John Mosiman was an uncle I never met and did not know much of anything about until I began my family history research. It broke my heart to know I had an uncle I never knew and cousins I never knew living in Texas. I had no other cousins or uncles on my father’s side of the family tree. I reached out to John Mosiman in the final years of his life, when I finally located him. I thought my father would be overjoyed to be in touch with John as he had mentioned him in a kind a loving way. I thought John would be happy to connect with my father, but, I think maybe my reaching out to him via e-mail was a great shock to him. I’ve saved those e-mails. They mean the world to me, however, frankly, I desperately wanted to meet him and his family. That was never to be.
I gave my father John’s contact information and I gave John my father’s contact information urging them to reach out to each other. I felt certain they would because of their strong religious faith and dedication to family. I was concerned that due to their age, one would pass and they would never have the opportunity to meet. And that is just what happened. It just hurt my heart so much. I had felt my Grandmother Helen holding my hand as I did this work of reunification of the two brothers. A few years have passed and I still hurt to have had this experience. I have learned you can’t fix some things, especially when it comes to broken family relations. I have let go and let God…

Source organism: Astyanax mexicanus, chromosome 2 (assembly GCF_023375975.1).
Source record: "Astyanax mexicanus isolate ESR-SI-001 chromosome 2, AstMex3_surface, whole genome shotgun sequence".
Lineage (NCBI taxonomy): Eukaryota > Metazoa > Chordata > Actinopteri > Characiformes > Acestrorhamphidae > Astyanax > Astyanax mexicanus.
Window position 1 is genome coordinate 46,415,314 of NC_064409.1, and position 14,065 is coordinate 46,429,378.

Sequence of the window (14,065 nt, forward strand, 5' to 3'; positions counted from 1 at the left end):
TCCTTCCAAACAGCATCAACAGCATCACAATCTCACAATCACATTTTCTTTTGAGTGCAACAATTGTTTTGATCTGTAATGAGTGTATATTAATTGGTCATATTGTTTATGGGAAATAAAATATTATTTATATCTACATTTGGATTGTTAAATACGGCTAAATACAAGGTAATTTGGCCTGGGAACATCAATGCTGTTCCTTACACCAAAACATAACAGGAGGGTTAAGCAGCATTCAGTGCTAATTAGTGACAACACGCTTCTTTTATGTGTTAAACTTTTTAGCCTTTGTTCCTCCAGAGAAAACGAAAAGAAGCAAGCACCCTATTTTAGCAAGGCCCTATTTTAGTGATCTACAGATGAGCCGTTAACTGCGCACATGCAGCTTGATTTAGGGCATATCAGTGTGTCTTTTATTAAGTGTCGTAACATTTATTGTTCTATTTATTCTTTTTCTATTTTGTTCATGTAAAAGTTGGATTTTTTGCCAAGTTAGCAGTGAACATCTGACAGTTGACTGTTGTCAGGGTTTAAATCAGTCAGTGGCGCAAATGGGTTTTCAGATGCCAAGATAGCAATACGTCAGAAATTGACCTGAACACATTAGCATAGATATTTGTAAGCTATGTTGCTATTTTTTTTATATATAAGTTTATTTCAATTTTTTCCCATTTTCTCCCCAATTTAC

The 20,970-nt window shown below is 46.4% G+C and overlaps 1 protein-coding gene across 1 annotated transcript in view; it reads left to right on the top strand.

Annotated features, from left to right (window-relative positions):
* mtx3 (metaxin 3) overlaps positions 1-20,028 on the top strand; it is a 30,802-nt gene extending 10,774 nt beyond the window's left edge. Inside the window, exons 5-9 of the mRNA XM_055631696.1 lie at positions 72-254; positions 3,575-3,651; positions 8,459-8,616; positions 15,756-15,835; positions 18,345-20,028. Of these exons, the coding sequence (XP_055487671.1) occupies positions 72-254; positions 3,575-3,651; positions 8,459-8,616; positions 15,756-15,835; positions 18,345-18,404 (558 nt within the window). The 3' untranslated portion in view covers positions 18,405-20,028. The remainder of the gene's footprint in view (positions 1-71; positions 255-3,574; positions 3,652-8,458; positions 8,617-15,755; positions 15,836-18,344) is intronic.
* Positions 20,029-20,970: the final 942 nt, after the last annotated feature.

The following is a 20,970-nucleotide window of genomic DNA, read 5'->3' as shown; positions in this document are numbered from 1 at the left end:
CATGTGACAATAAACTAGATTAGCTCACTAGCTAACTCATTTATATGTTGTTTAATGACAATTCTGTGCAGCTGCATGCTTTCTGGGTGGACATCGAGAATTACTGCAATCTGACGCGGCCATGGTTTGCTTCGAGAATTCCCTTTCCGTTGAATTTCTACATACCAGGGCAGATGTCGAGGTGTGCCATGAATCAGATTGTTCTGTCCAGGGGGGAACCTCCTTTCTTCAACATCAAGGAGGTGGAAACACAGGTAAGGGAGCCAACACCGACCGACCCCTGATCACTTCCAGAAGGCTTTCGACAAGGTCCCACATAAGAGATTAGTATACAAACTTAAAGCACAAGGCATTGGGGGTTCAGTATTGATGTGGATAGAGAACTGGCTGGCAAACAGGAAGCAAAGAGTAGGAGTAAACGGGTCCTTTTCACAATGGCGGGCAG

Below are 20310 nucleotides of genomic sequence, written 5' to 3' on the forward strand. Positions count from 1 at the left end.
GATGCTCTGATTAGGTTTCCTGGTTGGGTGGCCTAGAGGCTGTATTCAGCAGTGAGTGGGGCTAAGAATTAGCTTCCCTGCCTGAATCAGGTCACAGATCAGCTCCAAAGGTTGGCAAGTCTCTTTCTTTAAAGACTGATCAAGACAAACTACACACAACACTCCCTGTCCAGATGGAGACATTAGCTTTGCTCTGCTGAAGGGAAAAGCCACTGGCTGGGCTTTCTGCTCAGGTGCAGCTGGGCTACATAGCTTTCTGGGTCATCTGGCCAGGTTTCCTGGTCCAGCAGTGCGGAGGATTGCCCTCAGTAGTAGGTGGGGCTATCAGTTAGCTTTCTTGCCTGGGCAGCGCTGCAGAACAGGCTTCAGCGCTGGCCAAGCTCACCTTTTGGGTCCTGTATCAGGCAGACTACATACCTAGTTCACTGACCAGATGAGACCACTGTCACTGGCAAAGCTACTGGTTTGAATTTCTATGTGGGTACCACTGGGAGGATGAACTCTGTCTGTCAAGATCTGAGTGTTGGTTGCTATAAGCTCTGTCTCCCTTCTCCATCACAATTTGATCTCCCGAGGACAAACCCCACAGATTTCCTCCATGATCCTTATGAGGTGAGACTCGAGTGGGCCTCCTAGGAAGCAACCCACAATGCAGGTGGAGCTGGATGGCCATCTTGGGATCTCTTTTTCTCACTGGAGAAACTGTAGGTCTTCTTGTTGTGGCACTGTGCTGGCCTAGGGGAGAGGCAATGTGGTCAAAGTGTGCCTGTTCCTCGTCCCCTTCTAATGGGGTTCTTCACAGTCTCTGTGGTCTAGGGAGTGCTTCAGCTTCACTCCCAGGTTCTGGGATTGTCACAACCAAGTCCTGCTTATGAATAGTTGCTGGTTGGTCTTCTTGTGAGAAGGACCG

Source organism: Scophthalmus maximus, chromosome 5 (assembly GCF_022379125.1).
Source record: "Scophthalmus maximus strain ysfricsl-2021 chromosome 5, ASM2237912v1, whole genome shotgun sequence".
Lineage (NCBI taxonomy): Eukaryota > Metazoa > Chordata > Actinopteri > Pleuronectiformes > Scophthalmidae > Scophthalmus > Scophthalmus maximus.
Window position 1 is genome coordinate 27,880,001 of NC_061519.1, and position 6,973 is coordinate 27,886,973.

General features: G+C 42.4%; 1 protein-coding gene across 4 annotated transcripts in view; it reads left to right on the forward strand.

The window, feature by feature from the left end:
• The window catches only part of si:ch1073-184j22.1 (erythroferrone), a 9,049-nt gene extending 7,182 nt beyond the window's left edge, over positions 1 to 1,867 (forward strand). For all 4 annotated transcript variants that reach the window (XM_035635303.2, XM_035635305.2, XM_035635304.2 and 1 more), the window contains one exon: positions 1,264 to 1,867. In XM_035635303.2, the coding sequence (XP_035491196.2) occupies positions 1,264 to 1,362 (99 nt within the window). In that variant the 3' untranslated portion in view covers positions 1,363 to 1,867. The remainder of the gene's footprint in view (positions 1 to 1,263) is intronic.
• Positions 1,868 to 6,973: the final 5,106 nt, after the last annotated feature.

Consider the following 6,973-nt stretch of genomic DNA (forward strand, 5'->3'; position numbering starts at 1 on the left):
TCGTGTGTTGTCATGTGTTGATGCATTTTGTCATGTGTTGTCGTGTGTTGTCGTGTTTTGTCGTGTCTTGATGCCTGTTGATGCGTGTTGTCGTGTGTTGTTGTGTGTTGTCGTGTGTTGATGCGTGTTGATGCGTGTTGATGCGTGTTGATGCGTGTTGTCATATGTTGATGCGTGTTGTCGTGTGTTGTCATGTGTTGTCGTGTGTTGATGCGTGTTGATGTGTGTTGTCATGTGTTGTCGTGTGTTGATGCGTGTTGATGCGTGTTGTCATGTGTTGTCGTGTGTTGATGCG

father of John Mosiman
son of Dr. Wilder Morris BOSWORTH Sr., D.D.S.
the daughter of Capt. Frank Hunt BOSWORTH II
The Daily Herald-Chicago Illinois 1974 January 27
John Mosiman: his painting comes from the heart
By Eleanor Rives
One spectator called it “ballet on a palette.”
John Mosiman, Elgin artist who has made thousands of appearances before clubs, schools, conventions, banquets and churches, entitles it “Musical Paintings.”
More than music, more than art, Mosiman’s program holds an audience enthralled. At his recent appearance at the Des Plaines Ladies of Elks Christmas dinner, one could hear a pin drop.
He dramatically combines stereophonic music, “painting” with colored chalks and theatrical lighting units that he manipulates to produce various moods in an almost dreamlike sequence.
His movements coincide with the rhythms and interpretations of such orchestral sound tracks as “Carmen”
His Scenes are realistic 00 the vastness and grandeur of America’s West; landscapes from Venice, Ecuador, Spain; a Midwestern farm scene; vistas of natural beauty he has encountered in his travels from coast to coast and in seven foreign countries.
Let’s look in on Mosiman’s Christmas program.
“I have my orchestra with me tonight in there two boxes,” Mosiman chats with the audience, with modest reference to his new stereophonic speakers, part of the 200 pounds of equipment – easel, sound system and theatrical lighting units – he brings with him.
The only illumination in the room falls on the large canvas in the gold frame.
Matching his strokes and pace to the music, the lefthanded artist proceeds to depict the manger scene on a background already aswirl with muted color. Mosiman matches mood for mood, slashing in bold, dramatic lines to the beat, excitement building as the music crescendos. The finished scene is viewed in quiet awe through a succession of lighting effects – now dim, now fiery, now fluorescent – to a musical background of “What Child is This?”